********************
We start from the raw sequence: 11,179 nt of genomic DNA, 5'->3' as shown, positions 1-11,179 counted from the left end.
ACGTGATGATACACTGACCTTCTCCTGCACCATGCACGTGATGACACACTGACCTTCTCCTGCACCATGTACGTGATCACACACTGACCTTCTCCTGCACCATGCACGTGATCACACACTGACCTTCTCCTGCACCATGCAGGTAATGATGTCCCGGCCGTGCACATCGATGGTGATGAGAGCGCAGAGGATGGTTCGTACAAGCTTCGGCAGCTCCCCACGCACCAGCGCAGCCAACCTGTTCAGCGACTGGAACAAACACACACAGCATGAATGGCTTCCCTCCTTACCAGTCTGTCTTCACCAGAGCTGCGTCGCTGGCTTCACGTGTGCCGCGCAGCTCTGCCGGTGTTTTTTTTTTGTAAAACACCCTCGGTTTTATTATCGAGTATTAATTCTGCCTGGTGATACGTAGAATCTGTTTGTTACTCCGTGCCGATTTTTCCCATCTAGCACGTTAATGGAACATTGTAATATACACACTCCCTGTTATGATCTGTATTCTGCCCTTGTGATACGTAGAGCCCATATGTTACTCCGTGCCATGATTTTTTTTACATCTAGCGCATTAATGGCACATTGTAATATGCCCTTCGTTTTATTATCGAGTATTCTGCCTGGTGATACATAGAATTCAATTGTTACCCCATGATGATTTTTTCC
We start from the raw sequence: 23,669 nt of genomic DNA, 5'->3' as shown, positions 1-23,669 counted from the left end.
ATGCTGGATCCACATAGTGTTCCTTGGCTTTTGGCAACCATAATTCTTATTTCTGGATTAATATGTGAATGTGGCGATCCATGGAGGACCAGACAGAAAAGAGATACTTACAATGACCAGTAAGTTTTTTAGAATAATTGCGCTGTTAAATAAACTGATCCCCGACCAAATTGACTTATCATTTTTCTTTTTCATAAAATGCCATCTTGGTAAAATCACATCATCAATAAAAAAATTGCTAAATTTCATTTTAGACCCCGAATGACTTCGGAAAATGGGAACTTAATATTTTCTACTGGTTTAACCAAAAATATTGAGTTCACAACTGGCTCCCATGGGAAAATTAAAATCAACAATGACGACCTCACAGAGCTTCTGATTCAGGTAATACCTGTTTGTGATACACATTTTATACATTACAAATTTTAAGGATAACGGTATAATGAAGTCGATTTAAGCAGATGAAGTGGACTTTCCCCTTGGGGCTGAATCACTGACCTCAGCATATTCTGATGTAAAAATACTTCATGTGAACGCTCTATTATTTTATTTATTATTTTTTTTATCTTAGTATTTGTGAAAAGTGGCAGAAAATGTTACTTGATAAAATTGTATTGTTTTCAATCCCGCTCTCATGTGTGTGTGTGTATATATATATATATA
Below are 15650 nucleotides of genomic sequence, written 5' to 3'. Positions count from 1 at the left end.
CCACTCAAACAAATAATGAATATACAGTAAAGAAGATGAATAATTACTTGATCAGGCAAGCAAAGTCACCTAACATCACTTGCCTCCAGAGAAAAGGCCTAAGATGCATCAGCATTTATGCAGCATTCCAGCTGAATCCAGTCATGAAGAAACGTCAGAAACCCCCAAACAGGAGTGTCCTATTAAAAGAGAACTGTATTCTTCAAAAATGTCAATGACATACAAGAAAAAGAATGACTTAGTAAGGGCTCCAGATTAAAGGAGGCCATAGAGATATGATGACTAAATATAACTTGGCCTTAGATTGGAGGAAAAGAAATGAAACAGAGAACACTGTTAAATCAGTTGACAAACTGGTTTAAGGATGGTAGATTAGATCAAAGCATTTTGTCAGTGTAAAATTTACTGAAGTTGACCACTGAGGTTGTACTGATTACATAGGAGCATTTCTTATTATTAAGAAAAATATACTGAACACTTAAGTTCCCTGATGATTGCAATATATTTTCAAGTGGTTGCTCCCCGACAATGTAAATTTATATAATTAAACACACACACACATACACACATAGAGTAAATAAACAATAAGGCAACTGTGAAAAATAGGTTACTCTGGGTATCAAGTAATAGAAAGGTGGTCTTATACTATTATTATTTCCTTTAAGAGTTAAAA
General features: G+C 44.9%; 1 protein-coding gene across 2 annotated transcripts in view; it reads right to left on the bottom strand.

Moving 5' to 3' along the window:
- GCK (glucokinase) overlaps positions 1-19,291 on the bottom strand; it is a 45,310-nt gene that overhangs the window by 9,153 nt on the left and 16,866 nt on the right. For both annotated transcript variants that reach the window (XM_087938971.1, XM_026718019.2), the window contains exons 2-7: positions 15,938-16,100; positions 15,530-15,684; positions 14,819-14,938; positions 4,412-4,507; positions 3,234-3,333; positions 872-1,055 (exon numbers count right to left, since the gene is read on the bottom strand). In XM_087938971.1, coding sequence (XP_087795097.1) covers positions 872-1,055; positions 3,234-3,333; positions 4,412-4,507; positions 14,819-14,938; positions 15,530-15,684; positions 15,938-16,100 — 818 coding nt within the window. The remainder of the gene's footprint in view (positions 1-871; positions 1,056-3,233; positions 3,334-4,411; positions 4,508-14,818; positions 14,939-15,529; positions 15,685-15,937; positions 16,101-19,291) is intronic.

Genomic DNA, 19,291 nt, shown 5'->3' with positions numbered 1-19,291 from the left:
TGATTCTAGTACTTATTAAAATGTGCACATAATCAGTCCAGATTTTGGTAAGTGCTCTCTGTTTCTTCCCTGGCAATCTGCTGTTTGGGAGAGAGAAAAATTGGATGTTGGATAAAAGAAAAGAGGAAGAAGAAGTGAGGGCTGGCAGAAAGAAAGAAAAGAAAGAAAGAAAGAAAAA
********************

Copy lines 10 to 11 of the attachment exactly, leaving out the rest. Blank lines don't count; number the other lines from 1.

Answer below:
Genomic DNA, 19,291 nt, shown 5'->3' with positions numbered 1-19,291 from the left:
TGATTCTAGTACTTATTAAAATGTGCACATAATCAGTCCAGATTTTGGTAAGTGCTCTCTGTTTCTTCCCTGGCAATCTGCTGTTTGGGAGAGAGAAAAATTGGATGTTGGATAAAAGAAAAGAGGAAGAAGAAGTGAGGGCTGGCAGAAAGAAAGAAAAGAAAGAAAGAAAGAAAAA